This book came out in 1982, and is an excellent read. An orphan girl named Harry Crewe has come from a very civilized land that suggests Victorian England to live with her aunt and military-man uncle in a border outpost that suggests Pakistan. It’s a fantasy, and there are definitely elements to the story and characters that go well beyond the implied British Empire setting. The land is the desert country of Damar near mysterious mountains that remain unconquered and the home of the Free Hillfolk. Beyond the mountains are The Northerners, an enemy empire that wants to beat back the “British” army and citizens now occupying Damar.
When the king of the Free Hillfolk, Corlath, comes to parley with Harry’s Uncle Charles, commander of the small garrison where they live, he finds no common ground, but Harry catches his eye, and vice versa. That night, Corlath and his men kidnap Harry and carry her off to their mountain village, where she begins a new life. At first, Harry is frightened and angry, but she soon comes to realize this new life is exactly what she has been longing for. In time she becomes a warrior woman of great prowess herself, and even finds she has magic within her that she never suspected. That magic is revered by the Hillfolk, and also in Corlath — he recognized it in Harry from the start.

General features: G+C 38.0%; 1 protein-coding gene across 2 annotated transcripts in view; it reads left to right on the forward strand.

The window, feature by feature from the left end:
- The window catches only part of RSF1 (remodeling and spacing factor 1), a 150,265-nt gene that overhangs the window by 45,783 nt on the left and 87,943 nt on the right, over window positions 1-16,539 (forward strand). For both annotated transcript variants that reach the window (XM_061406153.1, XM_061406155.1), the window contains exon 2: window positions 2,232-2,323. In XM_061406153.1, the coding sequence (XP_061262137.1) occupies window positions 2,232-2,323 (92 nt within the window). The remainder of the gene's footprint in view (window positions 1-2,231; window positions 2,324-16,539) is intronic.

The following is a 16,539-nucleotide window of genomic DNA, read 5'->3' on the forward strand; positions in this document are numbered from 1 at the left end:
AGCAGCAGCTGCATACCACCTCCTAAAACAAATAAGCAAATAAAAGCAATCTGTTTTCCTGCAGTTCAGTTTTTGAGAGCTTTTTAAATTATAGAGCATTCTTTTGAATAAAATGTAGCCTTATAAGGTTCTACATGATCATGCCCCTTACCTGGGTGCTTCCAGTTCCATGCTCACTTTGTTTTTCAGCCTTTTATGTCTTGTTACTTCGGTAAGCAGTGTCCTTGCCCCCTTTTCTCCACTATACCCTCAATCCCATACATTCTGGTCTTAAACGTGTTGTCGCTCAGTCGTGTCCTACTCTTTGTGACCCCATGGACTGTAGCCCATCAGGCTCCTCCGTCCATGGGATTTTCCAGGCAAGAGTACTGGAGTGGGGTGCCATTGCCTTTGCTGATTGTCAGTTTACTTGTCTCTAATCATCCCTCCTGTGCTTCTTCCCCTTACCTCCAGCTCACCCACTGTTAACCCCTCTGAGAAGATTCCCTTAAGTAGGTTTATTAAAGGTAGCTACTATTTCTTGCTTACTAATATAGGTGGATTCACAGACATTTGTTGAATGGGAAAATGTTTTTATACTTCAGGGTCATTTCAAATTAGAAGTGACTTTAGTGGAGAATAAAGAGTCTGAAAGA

The Northerners are gathering for an invasion of Damar, one that will take them through the mountains of the Hillfolk. While few in numbers, Corlath and his people are determined to oppose them, even if it means their own destruction. Harry has plans of her own to help in that battle, and perhaps even recruit her uncle’s forces as well.
This book is not only well written, it feels fresh because of the unique language, characters and mythology developed for it by the author. It’s not a Tolkien clone, if anything it’s more reminiscent of George R.R. Martin’s “Game of Thrones,” which was written 14 years later.